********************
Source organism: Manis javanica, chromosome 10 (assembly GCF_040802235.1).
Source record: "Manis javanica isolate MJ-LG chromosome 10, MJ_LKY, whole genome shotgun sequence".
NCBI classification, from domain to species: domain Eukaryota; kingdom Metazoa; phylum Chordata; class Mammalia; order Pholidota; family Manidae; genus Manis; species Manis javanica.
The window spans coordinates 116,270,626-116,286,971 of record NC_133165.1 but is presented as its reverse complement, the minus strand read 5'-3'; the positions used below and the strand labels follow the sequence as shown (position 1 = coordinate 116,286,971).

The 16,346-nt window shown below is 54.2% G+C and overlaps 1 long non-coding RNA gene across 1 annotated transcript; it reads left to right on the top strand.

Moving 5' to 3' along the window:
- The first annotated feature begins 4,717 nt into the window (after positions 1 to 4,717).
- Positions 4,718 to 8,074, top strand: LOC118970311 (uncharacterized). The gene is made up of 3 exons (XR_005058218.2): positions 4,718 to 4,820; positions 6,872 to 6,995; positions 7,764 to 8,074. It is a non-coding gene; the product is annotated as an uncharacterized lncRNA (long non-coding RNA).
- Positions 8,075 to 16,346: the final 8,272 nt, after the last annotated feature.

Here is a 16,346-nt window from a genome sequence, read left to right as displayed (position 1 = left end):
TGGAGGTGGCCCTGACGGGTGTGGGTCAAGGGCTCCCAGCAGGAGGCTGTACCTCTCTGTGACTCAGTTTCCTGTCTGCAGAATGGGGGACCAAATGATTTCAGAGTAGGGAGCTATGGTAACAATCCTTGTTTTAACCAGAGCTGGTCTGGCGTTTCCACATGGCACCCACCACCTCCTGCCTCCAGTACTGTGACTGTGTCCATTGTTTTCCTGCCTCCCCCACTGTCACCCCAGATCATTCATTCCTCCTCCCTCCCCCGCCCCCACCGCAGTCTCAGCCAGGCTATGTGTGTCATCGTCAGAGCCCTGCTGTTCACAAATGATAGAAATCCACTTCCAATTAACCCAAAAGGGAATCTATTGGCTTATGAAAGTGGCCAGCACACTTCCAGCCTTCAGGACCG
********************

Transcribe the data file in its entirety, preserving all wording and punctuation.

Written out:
Source organism: Manis javanica, chromosome 10 (assembly GCF_040802235.1).
Source record: "Manis javanica isolate MJ-LG chromosome 10, MJ_LKY, whole genome shotgun sequence".
NCBI classification, from domain to species: domain Eukaryota; kingdom Metazoa; phylum Chordata; class Mammalia; order Pholidota; family Manidae; genus Manis; species Manis javanica.
The window spans coordinates 116,270,626-116,286,971 of record NC_133165.1 but is presented as its reverse complement, the minus strand read 5'-3'; the positions used below and the strand labels follow the sequence as shown (position 1 = coordinate 116,286,971).

The 16,346-nt window shown below is 54.2% G+C and overlaps 1 long non-coding RNA gene across 1 annotated transcript; it reads left to right on the top strand.

Moving 5' to 3' along the window:
- The first annotated feature begins 4,717 nt into the window (after positions 1 to 4,717).
- Positions 4,718 to 8,074, top strand: LOC118970311 (uncharacterized). The gene is made up of 3 exons (XR_005058218.2): positions 4,718 to 4,820; positions 6,872 to 6,995; positions 7,764 to 8,074. It is a non-coding gene; the product is annotated as an uncharacterized lncRNA (long non-coding RNA).
- Positions 8,075 to 16,346: the final 8,272 nt, after the last annotated feature.

Here is a 16,346-nt window from a genome sequence, read left to right as displayed (position 1 = left end):
TGGAGGTGGCCCTGACGGGTGTGGGTCAAGGGCTCCCAGCAGGAGGCTGTACCTCTCTGTGACTCAGTTTCCTGTCTGCAGAATGGGGGACCAAATGATTTCAGAGTAGGGAGCTATGGTAACAATCCTTGTTTTAACCAGAGCTGGTCTGGCGTTTCCACATGGCACCCACCACCTCCTGCCTCCAGTACTGTGACTGTGTCCATTGTTTTCCTGCCTCCCCCACTGTCACCCCAGATCATTCATTCCTCCTCCCTCCCCCGCCCCCACCGCAGTCTCAGCCAGGCTATGTGTGTCATCGTCAGAGCCCTGCTGTTCACAAATGATAGAAATCCACTTCCAATTAACCCAAAAGGGAATCTATTGGCTTATGAAAGTGGCCAGCACACTTCCAGCCTTCAGGACCG